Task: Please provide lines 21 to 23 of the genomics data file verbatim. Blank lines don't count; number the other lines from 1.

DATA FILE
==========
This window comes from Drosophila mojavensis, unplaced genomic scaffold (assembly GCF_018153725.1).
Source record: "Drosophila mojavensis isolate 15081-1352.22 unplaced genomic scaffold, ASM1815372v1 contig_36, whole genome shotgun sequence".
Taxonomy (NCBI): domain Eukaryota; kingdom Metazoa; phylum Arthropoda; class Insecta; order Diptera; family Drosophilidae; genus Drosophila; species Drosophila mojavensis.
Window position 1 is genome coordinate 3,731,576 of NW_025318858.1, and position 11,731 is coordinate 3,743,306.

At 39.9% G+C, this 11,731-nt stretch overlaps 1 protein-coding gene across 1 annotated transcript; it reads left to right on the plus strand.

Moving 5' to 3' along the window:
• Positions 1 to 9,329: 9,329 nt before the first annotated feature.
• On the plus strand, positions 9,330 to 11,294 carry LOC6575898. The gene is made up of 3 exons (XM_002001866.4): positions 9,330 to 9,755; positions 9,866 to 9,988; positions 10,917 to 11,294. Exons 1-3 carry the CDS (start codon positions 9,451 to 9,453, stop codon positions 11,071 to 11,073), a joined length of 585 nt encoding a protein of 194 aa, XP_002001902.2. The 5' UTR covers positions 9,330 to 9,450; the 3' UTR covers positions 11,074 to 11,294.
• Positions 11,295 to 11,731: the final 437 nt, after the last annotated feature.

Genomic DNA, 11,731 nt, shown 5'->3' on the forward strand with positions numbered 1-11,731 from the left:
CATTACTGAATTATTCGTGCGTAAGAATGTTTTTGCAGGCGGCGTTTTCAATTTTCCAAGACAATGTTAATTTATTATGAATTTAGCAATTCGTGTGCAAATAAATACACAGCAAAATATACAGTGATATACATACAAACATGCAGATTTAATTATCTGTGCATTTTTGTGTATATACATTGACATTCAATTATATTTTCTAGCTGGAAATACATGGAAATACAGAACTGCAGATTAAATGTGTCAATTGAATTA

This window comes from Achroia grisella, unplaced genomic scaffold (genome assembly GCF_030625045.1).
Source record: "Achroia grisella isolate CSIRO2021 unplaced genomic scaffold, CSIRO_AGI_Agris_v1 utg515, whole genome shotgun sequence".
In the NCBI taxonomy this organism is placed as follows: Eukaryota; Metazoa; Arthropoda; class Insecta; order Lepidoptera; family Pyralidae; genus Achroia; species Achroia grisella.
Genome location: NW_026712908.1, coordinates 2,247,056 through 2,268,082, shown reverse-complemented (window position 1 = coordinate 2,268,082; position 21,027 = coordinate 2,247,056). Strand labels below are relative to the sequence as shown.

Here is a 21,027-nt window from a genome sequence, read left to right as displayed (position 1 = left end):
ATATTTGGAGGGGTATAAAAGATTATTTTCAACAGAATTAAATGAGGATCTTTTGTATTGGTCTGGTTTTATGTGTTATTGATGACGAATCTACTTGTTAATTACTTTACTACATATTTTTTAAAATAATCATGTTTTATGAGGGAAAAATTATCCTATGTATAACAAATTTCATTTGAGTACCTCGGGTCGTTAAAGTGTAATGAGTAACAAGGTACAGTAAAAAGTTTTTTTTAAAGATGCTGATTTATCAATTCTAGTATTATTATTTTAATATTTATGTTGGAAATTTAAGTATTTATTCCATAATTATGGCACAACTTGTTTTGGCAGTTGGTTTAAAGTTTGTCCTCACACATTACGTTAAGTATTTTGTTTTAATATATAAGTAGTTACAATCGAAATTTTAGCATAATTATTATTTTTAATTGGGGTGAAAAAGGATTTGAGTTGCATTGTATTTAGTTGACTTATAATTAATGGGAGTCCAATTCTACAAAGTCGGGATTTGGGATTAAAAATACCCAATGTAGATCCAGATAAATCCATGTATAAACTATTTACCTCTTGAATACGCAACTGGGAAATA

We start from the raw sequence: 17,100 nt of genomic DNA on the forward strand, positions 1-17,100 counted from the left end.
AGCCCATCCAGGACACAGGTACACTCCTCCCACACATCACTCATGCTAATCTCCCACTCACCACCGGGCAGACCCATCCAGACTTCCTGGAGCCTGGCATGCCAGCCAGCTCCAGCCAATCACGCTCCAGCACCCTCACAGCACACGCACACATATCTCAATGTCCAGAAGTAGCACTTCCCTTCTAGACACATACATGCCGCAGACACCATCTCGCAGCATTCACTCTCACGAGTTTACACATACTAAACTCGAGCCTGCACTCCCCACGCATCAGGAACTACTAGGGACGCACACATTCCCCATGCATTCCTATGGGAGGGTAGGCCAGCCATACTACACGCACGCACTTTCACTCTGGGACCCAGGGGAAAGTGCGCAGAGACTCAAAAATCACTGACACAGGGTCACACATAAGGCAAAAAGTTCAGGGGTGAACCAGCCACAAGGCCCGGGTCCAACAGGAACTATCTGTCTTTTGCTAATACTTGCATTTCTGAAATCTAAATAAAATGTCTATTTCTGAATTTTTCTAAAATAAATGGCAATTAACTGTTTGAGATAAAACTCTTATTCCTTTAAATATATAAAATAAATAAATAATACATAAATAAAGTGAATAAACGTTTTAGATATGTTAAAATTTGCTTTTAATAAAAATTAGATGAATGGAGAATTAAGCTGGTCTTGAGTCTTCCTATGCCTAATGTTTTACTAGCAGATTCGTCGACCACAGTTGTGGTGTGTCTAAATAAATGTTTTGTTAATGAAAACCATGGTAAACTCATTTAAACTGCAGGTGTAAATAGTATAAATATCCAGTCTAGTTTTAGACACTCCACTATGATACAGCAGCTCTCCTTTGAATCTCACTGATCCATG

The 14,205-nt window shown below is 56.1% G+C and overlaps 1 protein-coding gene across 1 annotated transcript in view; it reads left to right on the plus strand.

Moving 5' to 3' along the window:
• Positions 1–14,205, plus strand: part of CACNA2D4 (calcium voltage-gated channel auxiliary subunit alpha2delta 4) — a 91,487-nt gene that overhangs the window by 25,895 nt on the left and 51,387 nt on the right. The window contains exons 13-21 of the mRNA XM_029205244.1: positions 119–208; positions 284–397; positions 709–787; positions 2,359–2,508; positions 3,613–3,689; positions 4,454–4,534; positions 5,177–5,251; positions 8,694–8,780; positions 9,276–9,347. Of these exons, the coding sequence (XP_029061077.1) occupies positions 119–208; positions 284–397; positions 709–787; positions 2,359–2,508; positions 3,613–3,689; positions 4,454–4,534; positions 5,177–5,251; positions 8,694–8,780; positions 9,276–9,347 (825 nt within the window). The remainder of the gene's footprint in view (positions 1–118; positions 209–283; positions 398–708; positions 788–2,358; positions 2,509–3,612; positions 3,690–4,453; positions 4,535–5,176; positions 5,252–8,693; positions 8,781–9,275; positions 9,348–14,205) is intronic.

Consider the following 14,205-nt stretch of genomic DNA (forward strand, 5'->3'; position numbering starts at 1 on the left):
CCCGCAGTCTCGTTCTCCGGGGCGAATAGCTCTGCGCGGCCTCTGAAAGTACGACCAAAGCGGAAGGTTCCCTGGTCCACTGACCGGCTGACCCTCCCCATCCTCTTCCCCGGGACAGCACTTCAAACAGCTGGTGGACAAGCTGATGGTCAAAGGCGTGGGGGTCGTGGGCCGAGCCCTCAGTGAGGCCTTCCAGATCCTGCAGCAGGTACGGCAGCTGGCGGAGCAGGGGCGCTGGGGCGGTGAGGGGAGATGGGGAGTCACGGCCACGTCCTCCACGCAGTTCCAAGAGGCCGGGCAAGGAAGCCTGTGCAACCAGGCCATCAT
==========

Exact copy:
Moving 5' to 3' along the window:
• Positions 1–14,205, plus strand: part of CACNA2D4 (calcium voltage-gated channel auxiliary subunit alpha2delta 4) — a 91,487-nt gene that overhangs the window by 25,895 nt on the left and 51,387 nt on the right. The window contains exons 13-21 of the mRNA XM_029205244.1: positions 119–208; positions 284–397; positions 709–787; positions 2,359–2,508; positions 3,613–3,689; positions 4,454–4,534; positions 5,177–5,251; positions 8,694–8,780; positions 9,276–9,347. Of these exons, the coding sequence (XP_029061077.1) occupies positions 119–208; positions 284–397; positions 709–787; positions 2,359–2,508; positions 3,613–3,689; positions 4,454–4,534; positions 5,177–5,251; positions 8,694–8,780; positions 9,276–9,347 (825 nt within the window). The remainder of the gene's footprint in view (positions 1–118; positions 209–283; positions 398–708; positions 788–2,358; positions 2,509–3,612; positions 3,690–4,453; positions 4,535–5,176; positions 5,252–8,693; positions 8,781–9,275; positions 9,348–14,205) is intronic.

Consider the following 14,205-nt stretch of genomic DNA (forward strand, 5'->3'; position numbering starts at 1 on the left):